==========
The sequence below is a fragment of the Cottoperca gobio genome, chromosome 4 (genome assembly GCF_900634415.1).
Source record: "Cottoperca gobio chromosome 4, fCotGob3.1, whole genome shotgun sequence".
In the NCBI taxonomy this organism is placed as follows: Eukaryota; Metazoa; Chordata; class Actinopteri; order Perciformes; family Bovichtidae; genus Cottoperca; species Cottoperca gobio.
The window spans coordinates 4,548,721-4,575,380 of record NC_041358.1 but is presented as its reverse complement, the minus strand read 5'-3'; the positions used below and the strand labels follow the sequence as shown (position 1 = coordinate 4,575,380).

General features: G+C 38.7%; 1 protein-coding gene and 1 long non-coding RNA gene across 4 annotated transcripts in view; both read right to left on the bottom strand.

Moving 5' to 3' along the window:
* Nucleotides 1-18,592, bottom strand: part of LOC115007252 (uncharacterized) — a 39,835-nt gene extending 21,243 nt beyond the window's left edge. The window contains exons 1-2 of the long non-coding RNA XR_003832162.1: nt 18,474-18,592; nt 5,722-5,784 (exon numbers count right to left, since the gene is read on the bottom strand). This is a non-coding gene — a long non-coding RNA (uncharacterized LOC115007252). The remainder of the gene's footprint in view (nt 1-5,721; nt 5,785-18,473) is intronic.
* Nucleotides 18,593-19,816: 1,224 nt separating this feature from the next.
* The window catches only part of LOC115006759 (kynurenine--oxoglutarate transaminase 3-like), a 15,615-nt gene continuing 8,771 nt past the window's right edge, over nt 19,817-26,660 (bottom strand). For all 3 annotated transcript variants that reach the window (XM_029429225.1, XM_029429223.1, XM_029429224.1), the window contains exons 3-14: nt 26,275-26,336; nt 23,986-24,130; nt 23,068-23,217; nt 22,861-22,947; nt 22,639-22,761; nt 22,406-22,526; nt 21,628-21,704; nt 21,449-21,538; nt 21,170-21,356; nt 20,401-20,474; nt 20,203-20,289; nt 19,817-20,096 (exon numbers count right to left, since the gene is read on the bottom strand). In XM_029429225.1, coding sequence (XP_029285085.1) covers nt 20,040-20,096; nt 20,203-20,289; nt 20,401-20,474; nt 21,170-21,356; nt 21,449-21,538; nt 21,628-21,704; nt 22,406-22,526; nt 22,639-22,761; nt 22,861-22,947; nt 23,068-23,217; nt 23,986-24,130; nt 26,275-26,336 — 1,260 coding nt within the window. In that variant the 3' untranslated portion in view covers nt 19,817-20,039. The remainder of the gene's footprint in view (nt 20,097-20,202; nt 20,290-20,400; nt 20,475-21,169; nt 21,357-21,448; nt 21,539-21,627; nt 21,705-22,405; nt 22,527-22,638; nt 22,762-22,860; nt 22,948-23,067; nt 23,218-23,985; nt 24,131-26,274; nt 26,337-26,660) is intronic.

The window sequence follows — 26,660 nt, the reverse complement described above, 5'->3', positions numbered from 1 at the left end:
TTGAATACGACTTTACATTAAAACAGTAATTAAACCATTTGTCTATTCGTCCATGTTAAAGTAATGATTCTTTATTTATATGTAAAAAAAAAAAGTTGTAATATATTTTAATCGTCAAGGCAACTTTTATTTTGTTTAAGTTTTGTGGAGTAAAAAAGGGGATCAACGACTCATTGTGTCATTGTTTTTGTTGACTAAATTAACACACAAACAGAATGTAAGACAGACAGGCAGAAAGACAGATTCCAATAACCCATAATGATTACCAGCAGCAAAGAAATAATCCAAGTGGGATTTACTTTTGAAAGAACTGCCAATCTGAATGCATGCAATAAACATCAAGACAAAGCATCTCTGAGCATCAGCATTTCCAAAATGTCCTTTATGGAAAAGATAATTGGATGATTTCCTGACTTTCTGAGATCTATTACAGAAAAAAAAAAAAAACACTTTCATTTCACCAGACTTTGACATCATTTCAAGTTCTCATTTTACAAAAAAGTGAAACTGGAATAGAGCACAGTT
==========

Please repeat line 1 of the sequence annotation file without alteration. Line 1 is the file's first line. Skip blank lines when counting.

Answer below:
The sequence below is a fragment of the Cottoperca gobio genome, chromosome 4 (genome assembly GCF_900634415.1).